Please note that all the channels can carry different data patterns, which has been confirmed by simulation. However, for experimental convenience, only one pattern is used here due to limits on available equipment.
3. Results and discussion
First, we perform multi-channel format conversion for the back to back condition. Figure 2(a) to (c) shows the back to back spectra of the 16 channel 10Gb/s NRZ signals, the corresponding signals after the PM and the converted RZ signals after the DI. It is shown that the spectrum of each channel is broadened due to the phase modulation after the PM, and the specific parts (red shifted part of each channel) of the broadened spectra are extracted by the DI. Figure 2(d) shows one of the 16 converted spectra after the filter. For 8 channels at 20Gb/s operation, Fig. 3(a) to (d) show the similar spectra evolutions, indicating the conversions are achieved successfully at higher bit-rate.
A 0.3nm optical filter is then used to select one of the multiple channels. Figure 4(a) to (d) show the eye diagram of original NRZ signal at 10Gb/s, the converted RZ signal at 10Gb/s, the original NRZ signal at 20Gb/s and the converted RZ signal at 20Gb/s, respectively.
In order to test the regeneration performance of the proposed multi-channel approach, we transmit the 16 channels NRZ signals at 10Gb/s over different lengths (50/75km) of SMF without dispersion compensation to test the degradation tolerance.
For clarity, we measure one of the 16 10Gb/s channels (Channel 5). Figure 5(a) and (b) show the eye diagrams of the NRZ signals after 50km SMF and after 75km SMF, respectively. The corresponding regenerated signals after 50 and 75km transmission are shown in Fig. 5(c) and (d); significant improvements are obtained with timing jitter reduction and ER enhancement. Figure 6 shows BER curves for channel 5 back-to-back, after the two degrading stages and after regeneration, showing 3.5 and 4.3dB improvements in sensitivity for 50 and 75km transmission without dispersion compensation respectively. Even considering the expected receiving sensitivity difference between NRZ and RZ formats, the partial regeneration performance is still good. Figure 7 shows the rms timing jitter reduction and ER improvement for all channels, with 50 and 75km transmission respectively. About 2 and 3dB ER improvement and 5 and 6ps jitter reductions can be observed after the regenerative conversions, for the two transmission cases respectively.
In the experiment, the delay of the RF clock should be adjusted to achieve synchronization of the incoming signals. The best output quality will be achieved when every clock pulse exactly aims at the center of each NRZ pulse. If misalignments occur, the quality of the output signal will degrade. We further investigate the sensitivity to bit misalignments by simulating the output Q factor with different clock delay. The simulation is performed via VPI transmission Maker 7.5TM software and the simulation parameters are the same as the experimental ones. For one channel of 16*10Gb/s NRZ signals after 50km SMF transmission, the mismatch between the RF clock signal and the NRZ signal is adjusted gradually. The degradation of output Q factor is 4.7dB when the mismatch is adjusted from 0 (the clock pulse exactly aims at the center of NRZ pulse) to 33% (the offset between clock pulse and NRZ pulse center is 33ps at 10Gb/s).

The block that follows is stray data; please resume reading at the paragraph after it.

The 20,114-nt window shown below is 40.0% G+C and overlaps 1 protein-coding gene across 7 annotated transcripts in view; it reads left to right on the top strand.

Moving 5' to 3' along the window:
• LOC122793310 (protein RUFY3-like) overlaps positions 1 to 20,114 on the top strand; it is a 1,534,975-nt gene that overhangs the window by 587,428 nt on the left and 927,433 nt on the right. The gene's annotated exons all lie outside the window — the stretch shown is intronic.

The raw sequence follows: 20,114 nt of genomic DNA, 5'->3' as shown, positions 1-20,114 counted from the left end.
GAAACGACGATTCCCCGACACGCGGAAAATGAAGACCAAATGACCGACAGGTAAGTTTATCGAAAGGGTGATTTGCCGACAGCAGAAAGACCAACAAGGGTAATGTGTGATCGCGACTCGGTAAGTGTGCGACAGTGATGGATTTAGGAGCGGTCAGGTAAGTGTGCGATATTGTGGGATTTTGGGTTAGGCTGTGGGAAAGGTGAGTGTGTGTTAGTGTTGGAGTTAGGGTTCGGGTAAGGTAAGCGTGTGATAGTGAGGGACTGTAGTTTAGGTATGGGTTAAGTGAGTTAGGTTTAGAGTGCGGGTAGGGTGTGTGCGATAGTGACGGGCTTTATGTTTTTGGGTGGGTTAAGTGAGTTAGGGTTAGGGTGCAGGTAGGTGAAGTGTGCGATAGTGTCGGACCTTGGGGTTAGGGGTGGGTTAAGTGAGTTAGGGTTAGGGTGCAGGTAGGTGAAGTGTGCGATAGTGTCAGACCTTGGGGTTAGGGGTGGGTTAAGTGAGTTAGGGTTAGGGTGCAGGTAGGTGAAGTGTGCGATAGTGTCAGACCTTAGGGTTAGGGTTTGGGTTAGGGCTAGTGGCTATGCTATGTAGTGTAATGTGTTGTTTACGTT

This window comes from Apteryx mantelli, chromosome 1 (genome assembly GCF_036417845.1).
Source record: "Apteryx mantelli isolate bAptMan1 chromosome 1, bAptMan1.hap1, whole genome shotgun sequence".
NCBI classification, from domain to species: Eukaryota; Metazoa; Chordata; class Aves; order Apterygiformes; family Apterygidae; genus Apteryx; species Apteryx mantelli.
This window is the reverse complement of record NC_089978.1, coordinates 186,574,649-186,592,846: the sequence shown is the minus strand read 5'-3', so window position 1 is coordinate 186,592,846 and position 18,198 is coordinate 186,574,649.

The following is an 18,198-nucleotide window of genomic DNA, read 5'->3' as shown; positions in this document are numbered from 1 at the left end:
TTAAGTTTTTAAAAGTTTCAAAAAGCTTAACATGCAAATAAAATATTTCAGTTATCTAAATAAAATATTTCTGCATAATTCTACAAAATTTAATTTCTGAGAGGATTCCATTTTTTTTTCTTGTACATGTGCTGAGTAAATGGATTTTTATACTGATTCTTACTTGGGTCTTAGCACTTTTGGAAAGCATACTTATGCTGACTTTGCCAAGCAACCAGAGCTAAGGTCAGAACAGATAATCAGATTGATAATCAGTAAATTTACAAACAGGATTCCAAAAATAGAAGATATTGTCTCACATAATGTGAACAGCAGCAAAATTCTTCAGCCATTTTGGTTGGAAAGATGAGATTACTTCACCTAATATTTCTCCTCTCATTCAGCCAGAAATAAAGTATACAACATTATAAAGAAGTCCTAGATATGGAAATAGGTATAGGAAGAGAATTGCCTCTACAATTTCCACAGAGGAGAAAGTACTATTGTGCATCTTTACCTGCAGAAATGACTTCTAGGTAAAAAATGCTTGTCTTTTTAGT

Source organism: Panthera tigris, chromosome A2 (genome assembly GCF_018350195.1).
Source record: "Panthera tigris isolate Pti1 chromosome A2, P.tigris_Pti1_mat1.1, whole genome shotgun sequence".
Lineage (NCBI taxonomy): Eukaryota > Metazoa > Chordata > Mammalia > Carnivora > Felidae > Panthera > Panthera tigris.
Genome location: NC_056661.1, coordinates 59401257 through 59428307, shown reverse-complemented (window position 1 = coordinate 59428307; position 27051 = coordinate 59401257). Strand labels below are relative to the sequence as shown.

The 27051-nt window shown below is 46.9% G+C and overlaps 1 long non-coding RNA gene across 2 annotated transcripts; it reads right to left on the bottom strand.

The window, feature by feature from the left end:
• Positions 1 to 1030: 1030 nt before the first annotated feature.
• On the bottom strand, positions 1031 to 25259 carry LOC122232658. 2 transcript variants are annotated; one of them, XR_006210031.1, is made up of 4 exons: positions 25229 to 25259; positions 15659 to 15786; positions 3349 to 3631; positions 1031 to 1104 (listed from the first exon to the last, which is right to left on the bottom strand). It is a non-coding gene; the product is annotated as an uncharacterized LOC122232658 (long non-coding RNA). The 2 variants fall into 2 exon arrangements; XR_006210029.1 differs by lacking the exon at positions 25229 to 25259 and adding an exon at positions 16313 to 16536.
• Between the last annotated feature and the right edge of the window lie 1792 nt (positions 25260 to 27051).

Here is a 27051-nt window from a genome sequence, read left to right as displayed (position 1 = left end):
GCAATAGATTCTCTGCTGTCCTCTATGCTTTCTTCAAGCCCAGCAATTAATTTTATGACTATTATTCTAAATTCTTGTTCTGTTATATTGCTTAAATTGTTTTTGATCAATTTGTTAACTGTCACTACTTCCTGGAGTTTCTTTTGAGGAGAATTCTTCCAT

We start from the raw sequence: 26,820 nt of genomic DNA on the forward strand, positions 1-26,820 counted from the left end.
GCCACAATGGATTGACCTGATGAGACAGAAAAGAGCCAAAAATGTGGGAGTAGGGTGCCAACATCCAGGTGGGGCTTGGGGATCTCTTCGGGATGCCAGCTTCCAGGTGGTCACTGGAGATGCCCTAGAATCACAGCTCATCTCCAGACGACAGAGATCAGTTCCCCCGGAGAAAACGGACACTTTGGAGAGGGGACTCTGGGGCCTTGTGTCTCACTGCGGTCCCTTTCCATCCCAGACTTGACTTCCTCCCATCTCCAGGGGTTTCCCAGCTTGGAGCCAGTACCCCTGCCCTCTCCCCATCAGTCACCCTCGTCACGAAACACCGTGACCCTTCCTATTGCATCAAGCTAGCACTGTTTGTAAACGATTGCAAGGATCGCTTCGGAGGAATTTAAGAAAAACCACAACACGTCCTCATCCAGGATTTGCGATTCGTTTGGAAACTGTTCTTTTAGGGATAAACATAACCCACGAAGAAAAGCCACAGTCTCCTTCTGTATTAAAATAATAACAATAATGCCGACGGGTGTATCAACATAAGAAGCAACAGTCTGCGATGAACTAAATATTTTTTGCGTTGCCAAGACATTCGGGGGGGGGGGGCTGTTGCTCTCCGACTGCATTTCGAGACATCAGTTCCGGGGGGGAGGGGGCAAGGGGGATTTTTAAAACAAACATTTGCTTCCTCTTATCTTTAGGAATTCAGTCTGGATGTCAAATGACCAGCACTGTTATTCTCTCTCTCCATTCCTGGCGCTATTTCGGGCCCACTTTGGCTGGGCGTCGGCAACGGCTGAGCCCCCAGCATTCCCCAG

In conclusion, we propose and demonstrate a simple and novel optoelectronic NRZ-to-RZ multi-channel conversion scheme at different bit-rates, with partially regenerative properties. By properly adjusting the detuning between the DI filter and corresponding NRZ carriers, format conversions can be achieve successfully by inputting 16*10Gb/s and 8*20Gb/s NRZ signals to a RF clock driven phase modulator and a subsequent DI with FSR equals to the input channel spacing. The regeneration performance of the multi-channel format converter is confirmed by transmitting 16 DWDM channels NRZ signals at 10Gb/s with 100GHz spacing, where BER results show 3.5 and 4.2 dB negative power penalties, for 50 and 75km SMF transmission, respectively. Also, 2 and 3dB ER improvements and 5 and 6ps timing jitter reduction can be found for all the input channels, after the two transmission cases respectively.
This work was supported by National High Technology Developing Program of China (Grant No. 2006AA03Z414) and National Natural Science Foundation of China (Grant No. 60877056), the UK Engineering and Physical Sciences Research Council (EPRSC), the Program of Introducing Talents of Discipline to Universities (111 project) in China and the China Scholarship Council.
References and links